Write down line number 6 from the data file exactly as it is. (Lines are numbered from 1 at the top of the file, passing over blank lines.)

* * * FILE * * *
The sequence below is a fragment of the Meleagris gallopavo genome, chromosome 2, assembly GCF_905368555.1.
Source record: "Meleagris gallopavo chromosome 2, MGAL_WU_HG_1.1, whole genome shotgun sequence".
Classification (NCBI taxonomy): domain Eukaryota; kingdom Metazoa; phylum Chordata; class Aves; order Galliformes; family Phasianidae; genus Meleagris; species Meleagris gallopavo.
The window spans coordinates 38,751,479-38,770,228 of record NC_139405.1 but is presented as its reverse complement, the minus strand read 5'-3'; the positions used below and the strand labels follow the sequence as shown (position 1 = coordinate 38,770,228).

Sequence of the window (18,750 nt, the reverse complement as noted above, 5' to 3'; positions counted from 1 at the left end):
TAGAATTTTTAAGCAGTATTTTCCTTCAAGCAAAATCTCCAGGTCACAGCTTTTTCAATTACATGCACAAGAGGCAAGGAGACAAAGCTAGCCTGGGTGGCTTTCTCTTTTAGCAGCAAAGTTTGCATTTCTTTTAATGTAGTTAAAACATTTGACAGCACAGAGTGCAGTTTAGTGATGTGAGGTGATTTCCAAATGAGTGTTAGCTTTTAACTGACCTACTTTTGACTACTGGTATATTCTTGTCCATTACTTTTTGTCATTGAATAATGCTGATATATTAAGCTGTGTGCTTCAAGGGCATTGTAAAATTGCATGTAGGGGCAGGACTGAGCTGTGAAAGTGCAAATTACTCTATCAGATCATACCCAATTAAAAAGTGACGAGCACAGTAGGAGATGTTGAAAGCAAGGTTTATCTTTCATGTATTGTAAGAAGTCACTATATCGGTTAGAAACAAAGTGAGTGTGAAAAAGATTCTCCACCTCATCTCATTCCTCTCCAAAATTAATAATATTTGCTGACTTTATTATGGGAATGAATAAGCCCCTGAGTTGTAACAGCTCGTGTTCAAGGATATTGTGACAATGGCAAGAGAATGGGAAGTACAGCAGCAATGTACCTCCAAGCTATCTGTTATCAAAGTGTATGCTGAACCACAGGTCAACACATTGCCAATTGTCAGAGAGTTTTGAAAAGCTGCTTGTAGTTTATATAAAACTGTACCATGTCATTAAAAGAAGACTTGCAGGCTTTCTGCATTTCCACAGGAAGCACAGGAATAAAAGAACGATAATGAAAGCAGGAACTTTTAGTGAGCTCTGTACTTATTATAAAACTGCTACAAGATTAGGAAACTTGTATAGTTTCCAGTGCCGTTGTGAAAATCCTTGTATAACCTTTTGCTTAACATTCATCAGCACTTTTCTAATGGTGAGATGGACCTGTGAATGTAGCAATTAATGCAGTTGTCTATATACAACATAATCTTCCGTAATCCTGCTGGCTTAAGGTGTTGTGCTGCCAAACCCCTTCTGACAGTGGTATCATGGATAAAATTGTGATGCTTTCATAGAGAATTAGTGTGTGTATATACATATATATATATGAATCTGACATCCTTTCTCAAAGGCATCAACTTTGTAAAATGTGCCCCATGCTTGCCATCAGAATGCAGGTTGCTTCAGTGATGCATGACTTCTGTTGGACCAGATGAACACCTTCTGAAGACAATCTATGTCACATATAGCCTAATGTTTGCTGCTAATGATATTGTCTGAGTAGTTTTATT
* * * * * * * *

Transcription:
TAGAATTTTTAAGCAGTATTTTCCTTCAAGCAAAATCTCCAGGTCACAGCTTTTTCAATTACATGCACAAGAGGCAAGGAGACAAAGCTAGCCTGGGTGGCTTTCTCTTTTAGCAGCAAAGTTTGCATTTCTTTTAATGTAGTTAAAACATTTGACAGCACAGAGTGCAGTTTAGTGATGTGAGGTGATTTCCAAATGAGTGTTAGCTTTTAACTGACCTACTTTTGACTACTGGTATATTCTTGTCCATTACTTTTTGTCATTGAATAATGCTGATATATTAAGCTGTGTGCTTCAAGGGCATTGTAAAATTGCATGTAGGGGCAGGACTGAGCTGTGAAAGTGCAAATTACTCTATCAGATCATACCCAATTAAAAAGTGACGAGCACAGTAGGAGATGTTGAAAGCAAGGTTTATCTTTCATGTATTGTAAGAAGTCACTATATCGGTTAGAAACAAAGTGAGTGTGAAAAAGATTCTCCACCTCATCTCATTCCTCTCCAAAATTAATAATATTTGCTGACTTTATTATGGGAATGAATAAGCCCCTGAGTTGTAACAGCTCGTGTTCAAGGATATTGTGACAATGGCAAGAGAATGGGAAGTACAGCAGCAATGTACCTCCAAGCTATCTGTTATCAAAGTGTATGCTGAACCACAGGTCAACACATTGCCAATTGTCAGAGAGTTTTGAAAAGCTGCTTGTAGTTTATATAAAACTGTACCATGTCATTAAAAGAAGACTTGCAGGCTTTCTGCATTTCCACAGGAAGCACAGGAATAAAAGAACGATAATGAAAGCAGGAACTTTTAGTGAGCTCTGTACTTATTATAAAACTGCTACAAGATTAGGAAACTTGTATAGTTTCCAGTGCCGTTGTGAAAATCCTTGTATAACCTTTTGCTTAACATTCATCAGCACTTTTCTAATGGTGAGATGGACCTGTGAATGTAGCAATTAATGCAGTTGTCTATATACAACATAATCTTCCGTAATCCTGCTGGCTTAAGGTGTTGTGCTGCCAAACCCCTTCTGACAGTGGTATCATGGATAAAATTGTGATGCTTTCATAGAGAATTAGTGTGTGTATATACATATATATATATGAATCTGACATCCTTTCTCAAAGGCATCAACTTTGTAAAATGTGCCCCATGCTTGCCATCAGAATGCAGGTTGCTTCAGTGATGCATGACTTCTGTTGGACCAGATGAACACCTTCTGAAGACAATCTATGTCACATATAGCCTAATGTTTGCTGCTAATGATATTGTCTGAGTAGTTTTATT